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Facts about Guelph courtesy of Guelph Museums
(Source: City of Guelph)
- Guelph was named after the British Royal Family. King George the IV, the monarch at the time of Guelph’s founding, was from the Guelph lineage, a German family.
- Guelph was the home of North America’s first cable TV system. Ted Metcalf created McLean Hunter Television and their first broadcast was Queen Elizabeth’s Coronation in 1953.
- Guelph’s police force had Canada’s first municipal motorcycle patrol. Chief Ted Lamb brought back an army motorcycle he used during the First World War. Motorcycles were faster and more efficient than walking.
- Guelph’s police force was the first to have two-way car radios.
- Guelph City Council set up Canada’s first city manager system. The system’s creator, John McVicar, later became the secretary of the League of American Municipalities.
- Guelph city planners conceived a way to easily convert units into condominiums. Chicago was so impressed with the system they used it as a model for their city and it has since become a North American standard.
- Guelph had one of Canada’s first militia units of gunners in 1866.
- Guelph was home to Canada’s first army cadet corps and the year of its founding became part of their name – the 1882 Wellington.
- Tim Ryan, the inventor of Five Pin Bowling, was a Guelph resident.
- GCVI had Canada’s first high school lunch cafeteria.
- Guelph is the first and only municipality in the British Commonwealth to own its own railway line. The line is a 16 mile link to the Guelph Junction Railroad and the CPR. Guelph still owns it today.
- The jock strap was invented here… created by Guelph Elastic Hosiery (now Protexion Industries) in the 1920s. The company held a contest to name the product and jock strap was the winning name. The prize was five dollars.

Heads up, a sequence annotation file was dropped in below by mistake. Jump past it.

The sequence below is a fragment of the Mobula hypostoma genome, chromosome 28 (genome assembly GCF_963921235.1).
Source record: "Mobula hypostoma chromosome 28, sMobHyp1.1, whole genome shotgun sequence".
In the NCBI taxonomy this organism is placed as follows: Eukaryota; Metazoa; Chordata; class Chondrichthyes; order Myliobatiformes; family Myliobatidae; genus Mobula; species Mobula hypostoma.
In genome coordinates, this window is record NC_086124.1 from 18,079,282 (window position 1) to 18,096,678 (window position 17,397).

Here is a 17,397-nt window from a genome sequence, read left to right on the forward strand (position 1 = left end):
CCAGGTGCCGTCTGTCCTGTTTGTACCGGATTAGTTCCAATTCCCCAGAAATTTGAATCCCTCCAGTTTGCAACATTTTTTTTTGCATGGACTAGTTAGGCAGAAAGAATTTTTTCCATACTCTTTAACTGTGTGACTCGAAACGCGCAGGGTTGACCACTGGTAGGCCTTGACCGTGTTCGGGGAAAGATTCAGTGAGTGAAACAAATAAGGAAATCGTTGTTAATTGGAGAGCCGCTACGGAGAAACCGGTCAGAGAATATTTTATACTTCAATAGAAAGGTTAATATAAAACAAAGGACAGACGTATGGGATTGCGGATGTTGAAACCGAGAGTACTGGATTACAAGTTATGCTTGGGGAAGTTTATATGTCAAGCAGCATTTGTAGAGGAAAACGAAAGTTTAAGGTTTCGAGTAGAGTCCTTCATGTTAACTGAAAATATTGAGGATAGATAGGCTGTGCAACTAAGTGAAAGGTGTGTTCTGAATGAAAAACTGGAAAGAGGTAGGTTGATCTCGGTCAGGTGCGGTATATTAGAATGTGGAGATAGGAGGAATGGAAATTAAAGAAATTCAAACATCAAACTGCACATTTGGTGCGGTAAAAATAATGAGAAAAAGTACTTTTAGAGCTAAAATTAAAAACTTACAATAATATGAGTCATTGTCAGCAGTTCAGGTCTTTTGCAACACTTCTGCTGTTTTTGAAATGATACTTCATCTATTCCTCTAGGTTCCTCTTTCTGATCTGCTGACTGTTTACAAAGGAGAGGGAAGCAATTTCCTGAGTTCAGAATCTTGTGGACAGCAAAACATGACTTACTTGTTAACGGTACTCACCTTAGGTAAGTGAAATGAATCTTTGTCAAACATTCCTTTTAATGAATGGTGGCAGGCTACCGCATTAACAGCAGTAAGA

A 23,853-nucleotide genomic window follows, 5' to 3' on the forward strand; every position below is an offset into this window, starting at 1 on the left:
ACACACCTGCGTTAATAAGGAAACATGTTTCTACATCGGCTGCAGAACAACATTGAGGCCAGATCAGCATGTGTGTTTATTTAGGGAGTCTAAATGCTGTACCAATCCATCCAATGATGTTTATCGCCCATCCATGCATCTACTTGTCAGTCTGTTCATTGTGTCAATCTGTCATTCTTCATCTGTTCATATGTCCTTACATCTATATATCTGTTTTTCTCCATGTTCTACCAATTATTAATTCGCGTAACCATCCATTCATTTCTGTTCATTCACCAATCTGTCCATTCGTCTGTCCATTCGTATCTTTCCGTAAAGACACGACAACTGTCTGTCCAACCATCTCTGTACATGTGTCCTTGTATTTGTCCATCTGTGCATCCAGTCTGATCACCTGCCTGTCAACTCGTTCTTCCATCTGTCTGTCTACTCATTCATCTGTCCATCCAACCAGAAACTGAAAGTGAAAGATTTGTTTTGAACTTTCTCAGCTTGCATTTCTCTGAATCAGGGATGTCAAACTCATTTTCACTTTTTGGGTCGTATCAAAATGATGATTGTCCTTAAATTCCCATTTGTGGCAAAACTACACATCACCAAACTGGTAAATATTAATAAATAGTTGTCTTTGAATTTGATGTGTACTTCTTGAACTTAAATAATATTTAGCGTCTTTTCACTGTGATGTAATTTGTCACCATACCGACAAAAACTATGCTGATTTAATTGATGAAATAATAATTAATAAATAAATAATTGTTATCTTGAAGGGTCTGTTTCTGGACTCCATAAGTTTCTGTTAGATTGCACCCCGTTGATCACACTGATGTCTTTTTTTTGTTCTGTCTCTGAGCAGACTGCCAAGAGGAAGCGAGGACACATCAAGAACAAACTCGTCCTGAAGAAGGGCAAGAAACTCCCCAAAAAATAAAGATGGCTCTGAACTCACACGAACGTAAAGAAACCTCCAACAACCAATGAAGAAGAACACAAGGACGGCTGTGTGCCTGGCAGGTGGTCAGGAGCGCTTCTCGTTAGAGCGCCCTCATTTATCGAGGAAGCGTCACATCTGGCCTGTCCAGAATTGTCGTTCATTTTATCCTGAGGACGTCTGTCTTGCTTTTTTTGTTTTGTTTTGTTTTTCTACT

- 1460 CJOY was the first Canadian radio station to have a call-in talk show.
- The wire coat hanger was invented here in the 1920s, probably by Steele’s Wire Spring Company.
- The Ontario Veterinary College is the oldest school of its kind in the Western hemisphere (founded in 1862).
- Colonel John McCrae, who wrote the poem “In Flanders Fields” was born and raised in Guelph.
- Riverside Park was named by priest William Carroll who was the winner of a contest to name the new park in 1905.
- P.T. Barnum’s circus came to Guelph in 1879.
- Sir John A Macdonald owned 50 acres of land in St. Patrick’s Ward in 1854.
- Baker Street was named after Wellington District’s first inspector of weights and measures – Alfred Baker – who was a Guelph resident.
- Until 1868, horses were used to operate the Mercury’s printing press. In 1868 a steam engine was installed to operate the presses.
- The number “64” on the cap of Sleeman Cream Ale bottles is the page number of the recipe from the book belonging to the great grandfather who started the company in 1832.
- Led by potato breeder Dr. Gary Johnston, a research team at the University of Guelph created the Yukon Gold, the first Canadian-bred potato to be marketed and promoted by name. It received a Canadian license in 1980.